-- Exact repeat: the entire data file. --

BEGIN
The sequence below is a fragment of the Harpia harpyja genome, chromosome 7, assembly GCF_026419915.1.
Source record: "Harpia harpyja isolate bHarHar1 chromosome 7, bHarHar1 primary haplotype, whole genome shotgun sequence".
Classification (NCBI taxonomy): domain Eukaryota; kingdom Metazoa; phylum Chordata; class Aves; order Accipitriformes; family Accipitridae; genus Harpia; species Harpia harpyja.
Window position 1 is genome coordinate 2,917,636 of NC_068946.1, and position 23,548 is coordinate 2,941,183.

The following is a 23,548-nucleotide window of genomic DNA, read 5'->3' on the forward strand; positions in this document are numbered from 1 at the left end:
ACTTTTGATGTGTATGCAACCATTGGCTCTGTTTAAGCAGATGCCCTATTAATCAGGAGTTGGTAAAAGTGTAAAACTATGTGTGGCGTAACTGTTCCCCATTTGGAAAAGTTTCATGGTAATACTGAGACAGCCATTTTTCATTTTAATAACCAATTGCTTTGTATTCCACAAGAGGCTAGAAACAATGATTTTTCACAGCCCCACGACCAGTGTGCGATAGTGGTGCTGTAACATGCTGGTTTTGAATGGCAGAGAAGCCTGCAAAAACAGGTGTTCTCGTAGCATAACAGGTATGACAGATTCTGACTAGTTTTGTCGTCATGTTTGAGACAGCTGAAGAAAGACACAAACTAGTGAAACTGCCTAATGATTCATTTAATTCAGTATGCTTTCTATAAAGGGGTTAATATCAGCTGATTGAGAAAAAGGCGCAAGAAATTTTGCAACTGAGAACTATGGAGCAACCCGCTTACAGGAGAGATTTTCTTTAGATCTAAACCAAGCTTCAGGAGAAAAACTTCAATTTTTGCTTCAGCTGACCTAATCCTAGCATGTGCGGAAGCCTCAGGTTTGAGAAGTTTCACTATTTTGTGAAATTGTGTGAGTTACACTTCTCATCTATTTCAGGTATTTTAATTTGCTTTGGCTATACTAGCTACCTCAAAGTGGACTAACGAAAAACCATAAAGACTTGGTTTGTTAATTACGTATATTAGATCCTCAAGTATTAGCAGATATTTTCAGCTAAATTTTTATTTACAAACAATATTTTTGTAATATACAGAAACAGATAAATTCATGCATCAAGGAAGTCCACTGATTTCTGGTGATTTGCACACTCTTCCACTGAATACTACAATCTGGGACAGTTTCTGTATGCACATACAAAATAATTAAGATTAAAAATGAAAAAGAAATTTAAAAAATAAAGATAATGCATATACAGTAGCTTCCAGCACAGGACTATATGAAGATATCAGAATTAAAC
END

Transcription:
The sequence below is a fragment of the Harpia harpyja genome, chromosome 7, assembly GCF_026419915.1.
Source record: "Harpia harpyja isolate bHarHar1 chromosome 7, bHarHar1 primary haplotype, whole genome shotgun sequence".
Classification (NCBI taxonomy): domain Eukaryota; kingdom Metazoa; phylum Chordata; class Aves; order Accipitriformes; family Accipitridae; genus Harpia; species Harpia harpyja.
Window position 1 is genome coordinate 2,917,636 of NC_068946.1, and position 23,548 is coordinate 2,941,183.

The following is a 23,548-nucleotide window of genomic DNA, read 5'->3' on the forward strand; positions in this document are numbered from 1 at the left end:
ACTTTTGATGTGTATGCAACCATTGGCTCTGTTTAAGCAGATGCCCTATTAATCAGGAGTTGGTAAAAGTGTAAAACTATGTGTGGCGTAACTGTTCCCCATTTGGAAAAGTTTCATGGTAATACTGAGACAGCCATTTTTCATTTTAATAACCAATTGCTTTGTATTCCACAAGAGGCTAGAAACAATGATTTTTCACAGCCCCACGACCAGTGTGCGATAGTGGTGCTGTAACATGCTGGTTTTGAATGGCAGAGAAGCCTGCAAAAACAGGTGTTCTCGTAGCATAACAGGTATGACAGATTCTGACTAGTTTTGTCGTCATGTTTGAGACAGCTGAAGAAAGACACAAACTAGTGAAACTGCCTAATGATTCATTTAATTCAGTATGCTTTCTATAAAGGGGTTAATATCAGCTGATTGAGAAAAAGGCGCAAGAAATTTTGCAACTGAGAACTATGGAGCAACCCGCTTACAGGAGAGATTTTCTTTAGATCTAAACCAAGCTTCAGGAGAAAAACTTCAATTTTTGCTTCAGCTGACCTAATCCTAGCATGTGCGGAAGCCTCAGGTTTGAGAAGTTTCACTATTTTGTGAAATTGTGTGAGTTACACTTCTCATCTATTTCAGGTATTTTAATTTGCTTTGGCTATACTAGCTACCTCAAAGTGGACTAACGAAAAACCATAAAGACTTGGTTTGTTAATTACGTATATTAGATCCTCAAGTATTAGCAGATATTTTCAGCTAAATTTTTATTTACAAACAATATTTTTGTAATATACAGAAACAGATAAATTCATGCATCAAGGAAGTCCACTGATTTCTGGTGATTTGCACACTCTTCCACTGAATACTACAATCTGGGACAGTTTCTGTATGCACATACAAAATAATTAAGATTAAAAATGAAAAAGAAATTTAAAAAATAAAGATAATGCATATACAGTAGCTTCCAGCACAGGACTATATGAAGATATCAGAATTAAAC